Climate: It is warm during the day and gets cooler in the night. Thick blankets become useful during some of the nights at Kokop, although used unfrequently. During the rainy seasons, it can be very cold, windy, and chilly. During sunny seasons, it can be warm in the nights and a presence of moist air can be felt. Mud is synonymous with rainy season, and dust is synonymous with sunny seasons.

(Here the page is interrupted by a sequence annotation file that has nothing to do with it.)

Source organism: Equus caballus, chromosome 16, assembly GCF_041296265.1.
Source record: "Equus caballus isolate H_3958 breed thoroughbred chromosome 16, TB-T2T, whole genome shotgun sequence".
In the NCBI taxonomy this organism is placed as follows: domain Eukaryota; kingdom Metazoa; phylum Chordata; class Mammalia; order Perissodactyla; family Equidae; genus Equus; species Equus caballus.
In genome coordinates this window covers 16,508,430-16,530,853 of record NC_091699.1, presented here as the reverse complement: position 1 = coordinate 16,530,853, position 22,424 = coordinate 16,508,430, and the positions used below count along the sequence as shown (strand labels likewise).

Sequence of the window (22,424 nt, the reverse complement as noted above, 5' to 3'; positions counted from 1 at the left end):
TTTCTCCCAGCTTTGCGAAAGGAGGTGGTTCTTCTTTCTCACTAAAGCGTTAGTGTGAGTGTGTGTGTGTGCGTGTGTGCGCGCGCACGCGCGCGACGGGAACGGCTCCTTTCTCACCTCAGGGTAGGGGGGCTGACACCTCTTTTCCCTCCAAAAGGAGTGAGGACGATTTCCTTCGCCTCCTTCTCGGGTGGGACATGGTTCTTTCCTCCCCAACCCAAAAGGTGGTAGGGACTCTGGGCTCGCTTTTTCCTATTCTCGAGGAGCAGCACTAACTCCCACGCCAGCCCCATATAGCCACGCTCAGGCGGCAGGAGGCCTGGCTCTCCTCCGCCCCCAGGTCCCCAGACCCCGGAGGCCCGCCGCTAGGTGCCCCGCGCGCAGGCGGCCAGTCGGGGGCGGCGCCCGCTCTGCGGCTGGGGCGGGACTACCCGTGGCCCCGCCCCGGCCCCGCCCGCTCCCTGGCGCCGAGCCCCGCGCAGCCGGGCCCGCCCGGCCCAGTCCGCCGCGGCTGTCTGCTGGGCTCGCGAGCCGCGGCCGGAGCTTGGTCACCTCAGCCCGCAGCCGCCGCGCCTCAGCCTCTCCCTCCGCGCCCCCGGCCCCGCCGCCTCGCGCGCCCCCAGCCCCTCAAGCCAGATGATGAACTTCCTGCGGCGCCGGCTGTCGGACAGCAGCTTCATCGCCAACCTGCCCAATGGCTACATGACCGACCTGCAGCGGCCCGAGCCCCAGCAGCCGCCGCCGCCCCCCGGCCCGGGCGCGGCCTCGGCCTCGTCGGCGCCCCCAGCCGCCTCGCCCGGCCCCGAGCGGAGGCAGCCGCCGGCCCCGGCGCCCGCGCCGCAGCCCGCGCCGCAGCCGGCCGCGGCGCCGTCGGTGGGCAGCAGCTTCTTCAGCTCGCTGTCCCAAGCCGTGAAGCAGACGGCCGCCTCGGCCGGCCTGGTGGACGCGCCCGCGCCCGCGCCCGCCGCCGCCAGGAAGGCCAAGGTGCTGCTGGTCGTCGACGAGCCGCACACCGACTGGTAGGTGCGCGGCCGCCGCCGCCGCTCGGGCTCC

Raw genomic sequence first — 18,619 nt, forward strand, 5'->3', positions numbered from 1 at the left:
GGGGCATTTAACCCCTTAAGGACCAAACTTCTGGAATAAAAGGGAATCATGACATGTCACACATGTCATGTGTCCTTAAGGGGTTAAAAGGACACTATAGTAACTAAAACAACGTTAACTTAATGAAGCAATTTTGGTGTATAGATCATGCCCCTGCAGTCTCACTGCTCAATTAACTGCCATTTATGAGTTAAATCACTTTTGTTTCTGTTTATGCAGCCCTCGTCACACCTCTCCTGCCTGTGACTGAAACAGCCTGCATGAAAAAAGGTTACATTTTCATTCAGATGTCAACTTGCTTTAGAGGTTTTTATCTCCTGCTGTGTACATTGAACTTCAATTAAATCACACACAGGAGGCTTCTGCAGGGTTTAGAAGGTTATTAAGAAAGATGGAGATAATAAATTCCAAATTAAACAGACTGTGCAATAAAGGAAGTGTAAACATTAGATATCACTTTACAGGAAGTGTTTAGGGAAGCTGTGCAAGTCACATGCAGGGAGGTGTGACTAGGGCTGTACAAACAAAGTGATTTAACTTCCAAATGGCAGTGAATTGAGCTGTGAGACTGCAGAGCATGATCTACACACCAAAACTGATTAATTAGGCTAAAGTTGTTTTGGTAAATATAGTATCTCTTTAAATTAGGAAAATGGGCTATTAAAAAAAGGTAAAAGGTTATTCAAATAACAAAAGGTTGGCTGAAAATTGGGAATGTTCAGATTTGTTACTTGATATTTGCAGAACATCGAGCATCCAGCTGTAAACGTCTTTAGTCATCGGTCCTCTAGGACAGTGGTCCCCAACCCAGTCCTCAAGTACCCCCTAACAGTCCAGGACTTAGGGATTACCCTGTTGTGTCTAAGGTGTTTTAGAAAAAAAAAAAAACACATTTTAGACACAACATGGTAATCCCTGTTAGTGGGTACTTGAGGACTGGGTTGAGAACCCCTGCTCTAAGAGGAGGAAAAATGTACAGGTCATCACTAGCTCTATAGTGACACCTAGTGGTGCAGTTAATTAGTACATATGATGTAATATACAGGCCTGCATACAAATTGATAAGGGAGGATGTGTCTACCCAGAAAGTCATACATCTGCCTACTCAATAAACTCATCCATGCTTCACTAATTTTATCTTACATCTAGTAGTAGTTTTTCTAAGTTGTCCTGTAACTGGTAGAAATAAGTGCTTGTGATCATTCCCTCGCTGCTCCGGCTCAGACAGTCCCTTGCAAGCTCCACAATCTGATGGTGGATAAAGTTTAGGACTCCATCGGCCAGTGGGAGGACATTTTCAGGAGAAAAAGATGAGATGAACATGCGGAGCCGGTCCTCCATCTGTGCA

Gardens, Food, and Feasting: Food gardens in Kokop are located predominately away from the families’ hut houses, though not always. All kinds of vegetables are grown. Sweet potato or “kaukau” is the staple among the Kentiga. Bananas and taros of different kinds are supplemental to the main staple. Pig and chicken meat are eaten occasionally. The Kokop people are somewhat vegetarian because they do not have meat of all kinds in their daily diet unless available. Sharing of food is a powerful way of making friends in this culture as always been through endless ages. Food sharing unites enemies or can divide friends into lifelong enemies.  Food poisoning was one way to cause deliberate death to an enemy apart from tribal fights. Feasts occur only during set dates and involves the participation of nearly everyone or majority of the people from the tribe. Feasts can become too ellaborate and a source of extravaganza.